Former Encinitas councilwoman Dr. Lisa Shaffer believes so.
Shaffer’s book, “Potholes, Parks, and Politics: A guide to getting things done locally (without having to run for office yourself),” hands over the local government playbook to all citizens, of all political beliefs, in towns anywhere across America.
Following a contentious election season with historic voter turnout both nationally and locally, Shaffer seeks to offer impassioned voters a roadmap to enacting change in their own backyard, sharing her own experiences as a citizen, candidate and elected official.
A one-term councilmember, Shaffer holds a doctorate in public policy, working in management, negotiations, marketing and policy analysis for over 40 years prior to her council appointment in 2012.
Shaffer was inspired to run for a council seat due to the lack of diverse opinions and her perception that every resident’s voice wasn’t properly represented or respected.
“After four years on the council, I spent a lot of time thinking about who was effective and what strategies caused us, as decision-makers, to listen,” Shaffer said. “Some people we really listened to and others were just forgotten. I’ve tried to understand why that was and the key to success.”
According to Shaffer, the book is a non-partisan guide to influencing local policy decisions without the hassle of running for office, providing readers with step-by-step instructions on how to morph a personal grievance into tangible change in one’s community.
Written in layman’s terms for easy reading, the book is divided into three sections, including a how-to guide on taking action, basic civics lessons and a “toolbox” section with templates and tools for activists.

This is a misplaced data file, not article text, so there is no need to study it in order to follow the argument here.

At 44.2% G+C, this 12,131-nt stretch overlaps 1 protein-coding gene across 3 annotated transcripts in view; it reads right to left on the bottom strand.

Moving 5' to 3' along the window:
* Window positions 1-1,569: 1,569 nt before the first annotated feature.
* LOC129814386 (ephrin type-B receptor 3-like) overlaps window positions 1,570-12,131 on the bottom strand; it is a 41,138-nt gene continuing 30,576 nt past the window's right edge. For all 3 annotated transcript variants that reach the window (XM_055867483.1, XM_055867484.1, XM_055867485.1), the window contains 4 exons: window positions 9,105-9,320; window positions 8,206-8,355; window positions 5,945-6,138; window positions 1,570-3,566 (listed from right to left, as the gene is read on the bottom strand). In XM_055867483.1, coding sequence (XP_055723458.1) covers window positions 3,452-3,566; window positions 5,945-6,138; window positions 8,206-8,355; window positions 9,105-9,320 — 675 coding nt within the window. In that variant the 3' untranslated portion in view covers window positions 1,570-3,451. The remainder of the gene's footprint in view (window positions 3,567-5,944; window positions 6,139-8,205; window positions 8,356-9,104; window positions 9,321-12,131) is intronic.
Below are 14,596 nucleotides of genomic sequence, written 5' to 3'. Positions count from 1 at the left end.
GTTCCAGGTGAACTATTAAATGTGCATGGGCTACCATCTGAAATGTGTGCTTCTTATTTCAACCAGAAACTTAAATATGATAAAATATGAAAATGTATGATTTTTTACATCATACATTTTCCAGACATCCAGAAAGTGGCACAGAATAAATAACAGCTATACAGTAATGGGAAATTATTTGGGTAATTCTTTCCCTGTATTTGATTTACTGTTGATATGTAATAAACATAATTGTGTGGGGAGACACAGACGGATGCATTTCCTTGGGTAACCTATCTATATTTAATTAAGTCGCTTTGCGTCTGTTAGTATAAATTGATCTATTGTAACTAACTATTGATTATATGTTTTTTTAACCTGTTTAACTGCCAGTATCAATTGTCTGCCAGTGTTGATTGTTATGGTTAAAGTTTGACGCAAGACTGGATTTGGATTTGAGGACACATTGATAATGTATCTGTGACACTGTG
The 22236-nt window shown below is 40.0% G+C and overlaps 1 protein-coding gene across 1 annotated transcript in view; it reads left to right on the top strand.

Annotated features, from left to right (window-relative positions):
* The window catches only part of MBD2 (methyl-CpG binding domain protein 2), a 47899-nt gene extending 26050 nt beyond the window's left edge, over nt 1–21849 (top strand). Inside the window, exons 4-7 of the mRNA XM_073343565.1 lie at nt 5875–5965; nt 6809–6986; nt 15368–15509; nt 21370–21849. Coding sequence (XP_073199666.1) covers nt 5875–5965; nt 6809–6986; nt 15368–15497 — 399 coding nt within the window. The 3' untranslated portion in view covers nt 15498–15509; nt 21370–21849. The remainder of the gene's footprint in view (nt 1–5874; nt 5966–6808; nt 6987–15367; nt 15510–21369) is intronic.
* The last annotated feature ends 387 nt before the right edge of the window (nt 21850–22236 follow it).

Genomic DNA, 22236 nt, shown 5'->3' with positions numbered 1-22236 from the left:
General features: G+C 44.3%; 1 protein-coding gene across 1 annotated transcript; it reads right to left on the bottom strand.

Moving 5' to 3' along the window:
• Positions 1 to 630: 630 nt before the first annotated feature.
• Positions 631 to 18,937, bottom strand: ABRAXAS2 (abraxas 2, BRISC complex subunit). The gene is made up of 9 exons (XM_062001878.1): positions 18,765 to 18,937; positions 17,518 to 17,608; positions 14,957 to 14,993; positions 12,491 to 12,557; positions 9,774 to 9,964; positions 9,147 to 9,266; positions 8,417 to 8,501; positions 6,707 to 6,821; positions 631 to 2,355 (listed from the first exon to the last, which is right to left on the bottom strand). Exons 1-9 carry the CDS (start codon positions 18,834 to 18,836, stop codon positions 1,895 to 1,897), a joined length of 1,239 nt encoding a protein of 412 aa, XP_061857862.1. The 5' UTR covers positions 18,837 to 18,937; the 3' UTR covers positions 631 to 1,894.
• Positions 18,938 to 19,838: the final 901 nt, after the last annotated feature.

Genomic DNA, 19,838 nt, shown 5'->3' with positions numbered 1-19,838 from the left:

“This book isn’t just about Encinitas politics,” Shaffer said. “This is applicable for any local government and a lot of it is common sense.”
Shaffer walks readers through the step-by-step process of working through each issue, defining the problem, identifying the players and rules, working with the city, putting concepts into action, building the case and going public.
In choosing to play out three scenarios, all of which are currently relevant to Encinitas — housing development, infrastructure improvements, and environmental conservation — Shaffer intended to create a timely and useful tool for local activists.
“The whole world works better when people understand how government works and that it ought to be responsive to what the citizens want, but if citizens can’t express themselves in a constructive way, it doesn’t work well,” Shaffer said. “So, one of the big messages here is civility, clarity, and communication.”
According to Shaffer, civility is the key to success.
“I hope the anger and nastiness of the campaign will dissipate. I think everybody was made conscious of how bad it feels when people are that angry and don’t want to go back there again,” Shaffer said.
Like many, Shaffer felt the intensity of Encinitas’ divisive 2020 election season, filled with online and in-person harassment, and sees her book as an antidote to the political toxicity.
“If residents feel like they’ve been heard — and they will be heard better if they are more effective, thoughtful, and organized — the hostility and division can be reduced,” Shaffer said.
Written with the assistance of former Encinitas Mayor Teresa Arballo Barth with illustrations by Sharon Belknap, the book is available for purchase online and can be either shipped or delivered locally by Shaffer herself.